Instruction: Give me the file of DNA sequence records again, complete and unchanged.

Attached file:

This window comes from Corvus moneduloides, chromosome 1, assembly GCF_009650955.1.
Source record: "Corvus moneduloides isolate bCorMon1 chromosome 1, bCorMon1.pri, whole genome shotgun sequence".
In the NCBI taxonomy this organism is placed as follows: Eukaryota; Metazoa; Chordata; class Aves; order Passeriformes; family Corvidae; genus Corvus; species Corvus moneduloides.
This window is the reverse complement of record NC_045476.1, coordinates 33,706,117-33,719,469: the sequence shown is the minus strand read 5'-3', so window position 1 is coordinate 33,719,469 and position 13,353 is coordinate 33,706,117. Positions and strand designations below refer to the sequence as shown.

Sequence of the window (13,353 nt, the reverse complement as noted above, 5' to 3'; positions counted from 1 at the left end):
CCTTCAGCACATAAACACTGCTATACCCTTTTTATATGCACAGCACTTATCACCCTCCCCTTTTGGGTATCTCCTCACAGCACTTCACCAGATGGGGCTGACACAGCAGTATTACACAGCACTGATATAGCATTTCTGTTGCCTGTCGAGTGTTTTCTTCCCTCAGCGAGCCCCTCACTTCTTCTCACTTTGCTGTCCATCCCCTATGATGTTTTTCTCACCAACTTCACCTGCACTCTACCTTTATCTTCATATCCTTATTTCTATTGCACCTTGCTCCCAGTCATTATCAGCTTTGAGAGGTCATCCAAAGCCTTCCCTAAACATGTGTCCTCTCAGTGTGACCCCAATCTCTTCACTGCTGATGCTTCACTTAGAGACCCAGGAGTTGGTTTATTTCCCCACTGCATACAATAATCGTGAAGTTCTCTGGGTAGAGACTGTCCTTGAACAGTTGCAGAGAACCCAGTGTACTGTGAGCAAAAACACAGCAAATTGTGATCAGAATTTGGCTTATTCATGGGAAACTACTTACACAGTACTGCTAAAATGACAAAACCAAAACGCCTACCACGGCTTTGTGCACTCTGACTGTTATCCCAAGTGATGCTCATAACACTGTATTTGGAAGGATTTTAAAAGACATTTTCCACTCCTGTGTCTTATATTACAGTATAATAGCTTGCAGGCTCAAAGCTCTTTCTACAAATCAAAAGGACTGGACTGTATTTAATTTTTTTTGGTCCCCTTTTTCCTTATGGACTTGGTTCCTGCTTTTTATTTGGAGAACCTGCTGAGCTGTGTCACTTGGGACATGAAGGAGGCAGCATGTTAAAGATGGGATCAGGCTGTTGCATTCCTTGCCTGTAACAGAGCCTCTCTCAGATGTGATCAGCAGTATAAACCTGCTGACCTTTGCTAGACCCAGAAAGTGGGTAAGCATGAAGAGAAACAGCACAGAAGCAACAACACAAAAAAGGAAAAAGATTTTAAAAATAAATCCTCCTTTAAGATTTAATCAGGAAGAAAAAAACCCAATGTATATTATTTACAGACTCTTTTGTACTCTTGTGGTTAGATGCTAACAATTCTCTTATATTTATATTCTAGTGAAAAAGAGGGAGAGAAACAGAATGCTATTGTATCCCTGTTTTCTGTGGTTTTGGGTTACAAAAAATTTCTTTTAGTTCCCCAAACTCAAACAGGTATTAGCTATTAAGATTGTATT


This window comes from Corvus moneduloides, chromosome 1, assembly GCF_009650955.1.
Source record: "Corvus moneduloides isolate bCorMon1 chromosome 1, bCorMon1.pri, whole genome shotgun sequence".
In the NCBI taxonomy this organism is placed as follows: Eukaryota; Metazoa; Chordata; class Aves; order Passeriformes; family Corvidae; genus Corvus; species Corvus moneduloides.
This window is the reverse complement of record NC_045476.1, coordinates 33,706,117-33,719,469: the sequence shown is the minus strand read 5'-3', so window position 1 is coordinate 33,719,469 and position 13,353 is coordinate 33,706,117. Positions and strand designations below refer to the sequence as shown.

Sequence of the window (13,353 nt, the reverse complement as noted above, 5' to 3'; positions counted from 1 at the left end):
CCTTCAGCACATAAACACTGCTATACCCTTTTTATATGCACAGCACTTATCACCCTCCCCTTTTGGGTATCTCCTCACAGCACTTCACCAGATGGGGCTGACACAGCAGTATTACACAGCACTGATATAGCATTTCTGTTGCCTGTCGAGTGTTTTCTTCCCTCAGCGAGCCCCTCACTTCTTCTCACTTTGCTGTCCATCCCCTATGATGTTTTTCTCACCAACTTCACCTGCACTCTACCTTTATCTTCATATCCTTATTTCTATTGCACCTTGCTCCCAGTCATTATCAGCTTTGAGAGGTCATCCAAAGCCTTCCCTAAACATGTGTCCTCTCAGTGTGACCCCAATCTCTTCACTGCTGATGCTTCACTTAGAGACCCAGGAGTTGGTTTATTTCCCCACTGCATACAATAATCGTGAAGTTCTCTGGGTAGAGACTGTCCTTGAACAGTTGCAGAGAACCCAGTGTACTGTGAGCAAAAACACAGCAAATTGTGATCAGAATTTGGCTTATTCATGGGAAACTACTTACACAGTACTGCTAAAATGACAAAACCAAAACGCCTACCACGGCTTTGTGCACTCTGACTGTTATCCCAAGTGATGCTCATAACACTGTATTTGGAAGGATTTTAAAAGACATTTTCCACTCCTGTGTCTTATATTACAGTATAATAGCTTGCAGGCTCAAAGCTCTTTCTACAAATCAAAAGGACTGGACTGTATTTAATTTTTTTTGGTCCCCTTTTTCCTTATGGACTTGGTTCCTGCTTTTTATTTGGAGAACCTGCTGAGCTGTGTCACTTGGGACATGAAGGAGGCAGCATGTTAAAGATGGGATCAGGCTGTTGCATTCCTTGCCTGTAACAGAGCCTCTCTCAGATGTGATCAGCAGTATAAACCTGCTGACCTTTGCTAGACCCAGAAAGTGGGTAAGCATGAAGAGAAACAGCACAGAAGCAACAACACAAAAAAGGAAAAAGATTTTAAAAATAAATCCTCCTTTAAGATTTAATCAGGAAGAAAAAAACCCAATGTATATTATTTACAGACTCTTTTGTACTCTTGTGGTTAGATGCTAACAATTCTCTTATATTTATATTCTAGTGAAAAAGAGGGAGAGAAACAGAATGCTATTGTATCCCTGTTTTCTGTGGTTTTGGGTTACAAAAAATTTCTTTTAGTTCCCCAAACTCAAACAGGTATTAGCTATTAAGATTGTATT